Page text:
No one else can do proteomics at higher sensitivity and the greatest coverage, he said. The group relies heavily on two technologies — high pressure liquid chromatography machines with columns of 20,000 pounds per square inch and a Fourier transform ion cyclotron resonance mass spectrometer. “We don’t run 2D gels, we just take proteins and shoot them in the mass spec, in work flows of 1,000 proteins per run,” Wiley said.

Nearly half of the laboratory’s mass spectrometers are automated to run 24 hours a day, and together produce some 50 to 100 million spectra a month.

The lab doesn’t take baby steps in its efforts.

“One project we have is investigating human response to EGF,” Wiley said. “We took large populations of cells under tightly controlled systems, stimulated them and tested them at eight time points, taking simultaneous measurements with flow cytometry, gene arrays, global proteomics, and 1,000 Western blots to generate a fairly substantial data set to put into structures.”

This data puts a premium on bioinformatics, he said.

“We can swamp the world with data, but you can’t get knowledge with data,” he said. “To do that, you have to put it in a structure.”

The laboratory is supported by PNNL’s supercomputer and an infrastructure that can handle the massive amounts of data produced by the group.

Still there are challenges.

“We don’t have the data to build a model that can predict,” said Wiley.

Does that mean even more data is needed? Yes, and it’s a trend that will continue for all molecular biology investigations, Wiley said.

“[Overall], the data in five years will be orders and orders of magnitude greater than all the data collected in the history of biology up to now,” Wiley said. “We struggle with how do we organize the information.”

The laboratory is developing a LIMS based on Nautilus technology from Thermo.

Earlier this month, PNNL received a $10.3 million biodefense contract from the National Institute of Allergies and Infectious Agents to identify the proteins that regulate the bacteria that cause salmonella poisoning, typhoid fever, and the monkey pox virus.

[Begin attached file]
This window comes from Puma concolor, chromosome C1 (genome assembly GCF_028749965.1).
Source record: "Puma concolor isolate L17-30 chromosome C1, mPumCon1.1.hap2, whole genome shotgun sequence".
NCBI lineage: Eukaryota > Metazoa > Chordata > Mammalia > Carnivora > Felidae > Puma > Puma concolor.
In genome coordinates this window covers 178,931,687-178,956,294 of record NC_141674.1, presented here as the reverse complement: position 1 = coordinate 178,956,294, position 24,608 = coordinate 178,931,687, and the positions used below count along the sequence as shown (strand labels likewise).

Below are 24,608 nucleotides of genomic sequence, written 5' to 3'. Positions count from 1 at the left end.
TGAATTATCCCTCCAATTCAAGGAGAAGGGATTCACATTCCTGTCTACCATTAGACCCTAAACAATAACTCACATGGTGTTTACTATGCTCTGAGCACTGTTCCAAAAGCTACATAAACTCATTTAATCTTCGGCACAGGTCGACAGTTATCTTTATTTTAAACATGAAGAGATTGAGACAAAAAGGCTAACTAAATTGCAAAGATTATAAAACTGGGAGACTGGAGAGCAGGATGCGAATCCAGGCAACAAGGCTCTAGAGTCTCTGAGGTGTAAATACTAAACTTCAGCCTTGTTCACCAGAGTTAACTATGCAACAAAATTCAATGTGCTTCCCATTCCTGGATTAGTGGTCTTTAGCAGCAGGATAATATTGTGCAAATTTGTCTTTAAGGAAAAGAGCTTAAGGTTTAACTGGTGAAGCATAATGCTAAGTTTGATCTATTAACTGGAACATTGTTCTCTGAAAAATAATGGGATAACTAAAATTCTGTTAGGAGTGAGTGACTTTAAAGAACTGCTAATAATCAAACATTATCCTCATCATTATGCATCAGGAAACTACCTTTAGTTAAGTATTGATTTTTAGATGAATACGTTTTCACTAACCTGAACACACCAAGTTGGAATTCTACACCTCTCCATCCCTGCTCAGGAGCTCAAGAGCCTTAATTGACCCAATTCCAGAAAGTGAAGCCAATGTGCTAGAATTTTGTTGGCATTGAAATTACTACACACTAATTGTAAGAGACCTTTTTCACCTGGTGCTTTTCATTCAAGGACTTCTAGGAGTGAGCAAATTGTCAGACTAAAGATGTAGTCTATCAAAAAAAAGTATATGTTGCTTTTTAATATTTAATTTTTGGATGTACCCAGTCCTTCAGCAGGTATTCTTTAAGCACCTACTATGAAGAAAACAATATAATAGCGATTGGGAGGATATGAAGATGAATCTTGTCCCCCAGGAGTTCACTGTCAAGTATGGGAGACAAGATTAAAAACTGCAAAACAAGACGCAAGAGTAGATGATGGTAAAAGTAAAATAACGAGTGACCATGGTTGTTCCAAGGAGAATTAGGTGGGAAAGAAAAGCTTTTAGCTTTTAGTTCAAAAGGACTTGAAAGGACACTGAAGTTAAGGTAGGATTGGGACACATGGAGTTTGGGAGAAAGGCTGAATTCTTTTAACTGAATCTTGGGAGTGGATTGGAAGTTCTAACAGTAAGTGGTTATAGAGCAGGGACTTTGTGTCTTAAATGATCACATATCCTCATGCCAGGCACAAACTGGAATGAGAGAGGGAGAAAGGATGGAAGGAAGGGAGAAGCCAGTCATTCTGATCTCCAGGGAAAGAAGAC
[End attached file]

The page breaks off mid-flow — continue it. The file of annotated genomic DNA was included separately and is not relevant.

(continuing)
The five-year award is the Department of Energy lab’s third $10 million National Institutes of Health grant or contract in the past year and the second for Richard Smith, principal investigator and a Battelle Fellow.

What Smith would like, he told BioCommerce Week, is lots more throughput.

“We have higher throughput than any other lab in the world,” he said. “We’d like to have orders of magnitude high throughput than what we have today.”

The advantage Smith has is access to the engineers and designers of PNNL who can build complex new tools to streamline processes.

For sample preparation, the lab has developed a capillary liquid chromatography system.

“We have about 15 of them operating now that operate at very high pressures, about 10 times what a commercial system runs at,” he said. The systems cost about $80,000 to $90,000 each to develop, he said.

Additionally, the data management system the lab has developed allows investigators to not only look at the data coming from the mass spec labs, but also other data sets too.

The lab has, so far, been successful, he said.

“It’s a tough business, it takes a lot of different skills sets, a big team working together, something that hasn’t worked all that well in the academic labs where they do one thing, and do it well.”

Still, the lab is always seeking tools that it can add to increase its throughput. “If you have a toy that will get us there faster, we will talk to you,” said Karin Rodland, a scientist who joined the group in 2001 after working as an associate professor in the department of cell and developmental biology at Oregon Health Sciences University.

— Mo Krochmal ([email protected]om)


Pacific Northwest National Labs High-Performance Mass Spectrometry Facility Tool Box

Fourier Transform Ion Cyclotron Resonance (FTICR) Mass Spectrometers

  • 11.5-tesla, 205-mm bore mass spectrometer with Odyssey data station
  • 9.4-tesla, 160-mm bore APEX III mass spectrometer with high-throughput capability
  • 7-tesla, 150-mm bore mass spectrometer with Odyssey data station
  • 3.5-tesla, 330-mm bore mass spectrometer with Odyssey data station

Ion Trap Mass Spectrometers

  • Finnigan LCQ XPDECA Ion Trap mass spectrometer
  • Two Finnigan LCQ Classic ion trap mass spectrometers
  • Two Finnigan LCQ DUO ion trap mass spectrometers
  • Finnigan MAT TSQ 7000 triple quadrupole mass spectrometer
  • Sciex QSTAR quadrupole time-of-flight mass spectrometer